Allergies and sinus problems can cause headaches, earaches, stuffiness, colds, and irritation from smells and scents like smoke and fragrances. Normally, sinus cavities and nasal passages in the nose are kept free of mucus by cilia, projections that look like little hairs. Cilia wave back and forth, allowing mucus to be pushed out by blowing the nose. For people with allergies and chronic sinus problems, the cilia move more slowly, so just blowing the nose is not enough to clear mucus. Many people are able to find relief through nasal irrigation.
There are various devices used for nasal irrigation, and it's easy to perform nasal irrigation at home. Irrigation devices work in various ways depending on the design, but accomplish the same goal. By injecting a saline solution into the nose, they thin out mucus, making it easier to remove from the nose and sinuses. Saline solutions are available commercially, or can be made by mixing a teaspoon of salt or sea salt in a cup of warm water. A pinch of baking soda can be added to reduce burning.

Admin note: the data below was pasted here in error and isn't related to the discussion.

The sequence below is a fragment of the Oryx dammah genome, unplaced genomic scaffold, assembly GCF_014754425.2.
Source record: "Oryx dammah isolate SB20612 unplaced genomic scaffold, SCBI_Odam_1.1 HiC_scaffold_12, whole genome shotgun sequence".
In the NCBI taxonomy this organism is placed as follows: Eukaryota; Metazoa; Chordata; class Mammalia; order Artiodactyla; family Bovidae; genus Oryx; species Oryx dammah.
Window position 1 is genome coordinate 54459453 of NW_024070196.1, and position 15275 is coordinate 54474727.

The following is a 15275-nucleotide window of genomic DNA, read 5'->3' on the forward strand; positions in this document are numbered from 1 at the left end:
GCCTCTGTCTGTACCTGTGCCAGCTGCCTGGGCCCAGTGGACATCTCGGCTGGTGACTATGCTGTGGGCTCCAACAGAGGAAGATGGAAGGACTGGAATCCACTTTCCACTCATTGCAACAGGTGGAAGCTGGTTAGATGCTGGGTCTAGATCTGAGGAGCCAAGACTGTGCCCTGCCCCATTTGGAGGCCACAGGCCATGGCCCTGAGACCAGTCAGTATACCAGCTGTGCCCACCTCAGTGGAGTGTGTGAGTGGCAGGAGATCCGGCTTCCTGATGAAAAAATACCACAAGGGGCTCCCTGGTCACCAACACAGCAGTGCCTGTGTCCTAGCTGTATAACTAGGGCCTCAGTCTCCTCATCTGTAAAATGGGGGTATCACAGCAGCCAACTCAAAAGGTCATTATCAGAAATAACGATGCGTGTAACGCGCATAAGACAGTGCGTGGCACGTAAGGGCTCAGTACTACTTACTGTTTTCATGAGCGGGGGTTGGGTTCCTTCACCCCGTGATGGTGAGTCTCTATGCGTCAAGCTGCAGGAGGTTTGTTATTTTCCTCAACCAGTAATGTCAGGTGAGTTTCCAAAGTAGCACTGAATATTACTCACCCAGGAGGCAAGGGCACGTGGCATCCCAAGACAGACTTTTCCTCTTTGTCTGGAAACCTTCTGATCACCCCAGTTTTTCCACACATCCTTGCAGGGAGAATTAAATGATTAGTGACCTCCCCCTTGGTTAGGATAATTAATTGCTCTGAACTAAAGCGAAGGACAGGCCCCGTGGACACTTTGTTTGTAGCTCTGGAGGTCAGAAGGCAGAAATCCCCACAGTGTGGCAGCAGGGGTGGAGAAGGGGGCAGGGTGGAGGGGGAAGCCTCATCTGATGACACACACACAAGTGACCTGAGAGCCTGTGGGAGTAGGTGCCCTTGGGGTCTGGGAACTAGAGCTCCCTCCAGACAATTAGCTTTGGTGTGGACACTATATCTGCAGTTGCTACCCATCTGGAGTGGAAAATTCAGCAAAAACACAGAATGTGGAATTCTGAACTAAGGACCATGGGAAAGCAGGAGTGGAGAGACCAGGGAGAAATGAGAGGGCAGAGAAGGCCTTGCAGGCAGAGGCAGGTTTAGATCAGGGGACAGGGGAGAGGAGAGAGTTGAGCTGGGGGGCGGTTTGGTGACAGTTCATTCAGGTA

Another nasal irrigation that can be used to clear a stuffy nose is a bulb syringe. This is the most popular method to use with babies, as the syringe is small enough for their nasal passages and is generally gentle. To use a bulb syringe, place the syringe in the fluid and squeeze the bulb to fill it with fluid. Place one or two drops in each of the baby's nostril. Remove the syringe and squeeze out any excess solution. Next, squeeze the bulb to create a vacuum, and then gently place in baby's nose to suck out mucus. After cleaning out mucus, repeat on other nostril. While not enjoyable, this procedure is painless and should provide successful results.
Other products like the SinuPulse use pulsating action to irrigate the nasal passages. These require electric or battery power; and are placed in the nostrils to deliver solution to the nasal cavities.
For visual demonstrations on how to use nasal irrigation devices, see:
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